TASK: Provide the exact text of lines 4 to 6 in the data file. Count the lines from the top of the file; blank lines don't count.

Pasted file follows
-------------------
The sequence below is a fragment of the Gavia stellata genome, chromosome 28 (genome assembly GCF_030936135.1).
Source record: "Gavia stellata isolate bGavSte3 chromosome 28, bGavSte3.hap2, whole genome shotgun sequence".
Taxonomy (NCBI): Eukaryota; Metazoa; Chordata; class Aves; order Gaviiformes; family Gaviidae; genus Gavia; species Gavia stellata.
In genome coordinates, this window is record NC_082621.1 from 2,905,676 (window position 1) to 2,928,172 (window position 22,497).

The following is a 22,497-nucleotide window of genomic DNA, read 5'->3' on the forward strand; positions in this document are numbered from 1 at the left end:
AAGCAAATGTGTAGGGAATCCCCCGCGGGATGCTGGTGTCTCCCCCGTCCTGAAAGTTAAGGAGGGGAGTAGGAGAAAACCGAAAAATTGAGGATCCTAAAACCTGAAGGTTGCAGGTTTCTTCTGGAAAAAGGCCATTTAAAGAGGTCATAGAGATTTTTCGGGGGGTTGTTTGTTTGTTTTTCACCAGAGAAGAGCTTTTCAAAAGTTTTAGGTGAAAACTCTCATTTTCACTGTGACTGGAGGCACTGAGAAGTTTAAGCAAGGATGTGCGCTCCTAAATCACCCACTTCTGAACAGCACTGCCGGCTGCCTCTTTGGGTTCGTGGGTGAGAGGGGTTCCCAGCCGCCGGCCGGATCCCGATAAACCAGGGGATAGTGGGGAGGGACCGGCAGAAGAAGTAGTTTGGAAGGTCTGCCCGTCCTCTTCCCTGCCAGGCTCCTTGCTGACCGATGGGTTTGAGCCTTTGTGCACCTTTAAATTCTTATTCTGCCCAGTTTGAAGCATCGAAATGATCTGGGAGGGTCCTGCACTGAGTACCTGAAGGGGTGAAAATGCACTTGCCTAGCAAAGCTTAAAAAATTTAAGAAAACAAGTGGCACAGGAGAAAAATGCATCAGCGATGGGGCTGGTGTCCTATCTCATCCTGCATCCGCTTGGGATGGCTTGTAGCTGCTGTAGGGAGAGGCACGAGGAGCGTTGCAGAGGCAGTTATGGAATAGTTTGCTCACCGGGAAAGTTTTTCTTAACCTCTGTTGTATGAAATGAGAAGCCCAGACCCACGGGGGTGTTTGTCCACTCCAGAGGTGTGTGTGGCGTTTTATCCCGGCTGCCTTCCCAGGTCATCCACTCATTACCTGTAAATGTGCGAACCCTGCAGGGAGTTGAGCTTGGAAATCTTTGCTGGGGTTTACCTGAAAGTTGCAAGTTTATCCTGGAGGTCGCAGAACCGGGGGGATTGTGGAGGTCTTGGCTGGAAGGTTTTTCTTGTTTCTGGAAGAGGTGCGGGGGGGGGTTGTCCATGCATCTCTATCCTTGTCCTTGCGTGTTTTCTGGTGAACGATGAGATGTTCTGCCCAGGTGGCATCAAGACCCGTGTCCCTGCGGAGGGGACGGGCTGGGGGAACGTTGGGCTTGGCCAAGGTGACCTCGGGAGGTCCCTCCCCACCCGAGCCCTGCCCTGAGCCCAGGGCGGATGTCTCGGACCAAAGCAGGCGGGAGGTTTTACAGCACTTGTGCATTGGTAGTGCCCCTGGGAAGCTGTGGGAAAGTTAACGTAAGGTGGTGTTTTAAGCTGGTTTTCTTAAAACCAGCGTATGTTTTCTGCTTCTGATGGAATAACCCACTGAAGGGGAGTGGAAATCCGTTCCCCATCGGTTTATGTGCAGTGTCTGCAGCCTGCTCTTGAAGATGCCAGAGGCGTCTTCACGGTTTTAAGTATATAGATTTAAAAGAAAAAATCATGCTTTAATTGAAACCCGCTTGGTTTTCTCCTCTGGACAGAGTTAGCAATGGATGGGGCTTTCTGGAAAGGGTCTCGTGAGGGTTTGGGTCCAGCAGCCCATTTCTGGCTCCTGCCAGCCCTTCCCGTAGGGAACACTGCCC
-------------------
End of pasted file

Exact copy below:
In genome coordinates, this window is record NC_082621.1 from 2,905,676 (window position 1) to 2,928,172 (window position 22,497).

The following is a 22,497-nucleotide window of genomic DNA, read 5'->3' on the forward strand; positions in this document are numbered from 1 at the left end:
AAGCAAATGTGTAGGGAATCCCCCGCGGGATGCTGGTGTCTCCCCCGTCCTGAAAGTTAAGGAGGGGAGTAGGAGAAAACCGAAAAATTGAGGATCCTAAAACCTGAAGGTTGCAGGTTTCTTCTGGAAAAAGGCCATTTAAAGAGGTCATAGAGATTTTTCGGGGGGTTGTTTGTTTGTTTTTCACCAGAGAAGAGCTTTTCAAAAGTTTTAGGTGAAAACTCTCATTTTCACTGTGACTGGAGGCACTGAGAAGTTTAAGCAAGGATGTGCGCTCCTAAATCACCCACTTCTGAACAGCACTGCCGGCTGCCTCTTTGGGTTCGTGGGTGAGAGGGGTTCCCAGCCGCCGGCCGGATCCCGATAAACCAGGGGATAGTGGGGAGGGACCGGCAGAAGAAGTAGTTTGGAAGGTCTGCCCGTCCTCTTCCCTGCCAGGCTCCTTGCTGACCGATGGGTTTGAGCCTTTGTGCACCTTTAAATTCTTATTCTGCCCAGTTTGAAGCATCGAAATGATCTGGGAGGGTCCTGCACTGAGTACCTGAAGGGGTGAAAATGCACTTGCCTAGCAAAGCTTAAAAAATTTAAGAAAACAAGTGGCACAGGAGAAAAATGCATCAGCGATGGGGCTGGTGTCCTATCTCATCCTGCATCCGCTTGGGATGGCTTGTAGCTGCTGTAGGGAGAGGCACGAGGAGCGTTGCAGAGGCAGTTATGGAATAGTTTGCTCACCGGGAAAGTTTTTCTTAACCTCTGTTGTATGAAATGAGAAGCCCAGACCCACGGGGGTGTTTGTCCACTCCAGAGGTGTGTGTGGCGTTTTATCCCGGCTGCCTTCCCAGGTCATCCACTCATTACCTGTAAATGTGCGAACCCTGCAGGGAGTTGAGCTTGGAAATCTTTGCTGGGGTTTACCTGAAAGTTGCAAGTTTATCCTGGAGGTCGCAGAACCGGGGGGATTGTGGAGGTCTTGGCTGGAAGGTTTTTCTTGTTTCTGGAAGAGGTGCGGGGGGGGGTTGTCCATGCATCTCTATCCTTGTCCTTGCGTGTTTTCTGGTGAACGATGAGATGTTCTGCCCAGGTGGCATCAAGACCCGTGTCCCTGCGGAGGGGACGGGCTGGGGGAACGTTGGGCTTGGCCAAGGTGACCTCGGGAGGTCCCTCCCCACCCGAGCCCTGCCCTGAGCCCAGGGCGGATGTCTCGGACCAAAGCAGGCGGGAGGTTTTACAGCACTTGTGCATTGGTAGTGCCCCTGGGAAGCTGTGGGAAAGTTAACGTAAGGTGGTGTTTTAAGCTGGTTTTCTTAAAACCAGCGTATGTTTTCTGCTTCTGATGGAATAACCCACTGAAGGGGAGTGGAAATCCGTTCCCCATCGGTTTATGTGCAGTGTCTGCAGCCTGCTCTTGAAGATGCCAGAGGCGTCTTCACGGTTTTAAGTATATAGATTTAAAAGAAAAAATCATGCTTTAATTGAAACCCGCTTGGTTTTCTCCTCTGGACAGAGTTAGCAATGGATGGGGCTTTCTGGAAAGGGTCTCGTGAGGGTTTGGGTCCAGCAGCCCATTTCTGGCTCCTGCCAGCCCTTCCCGTAGGGAACACTGCCC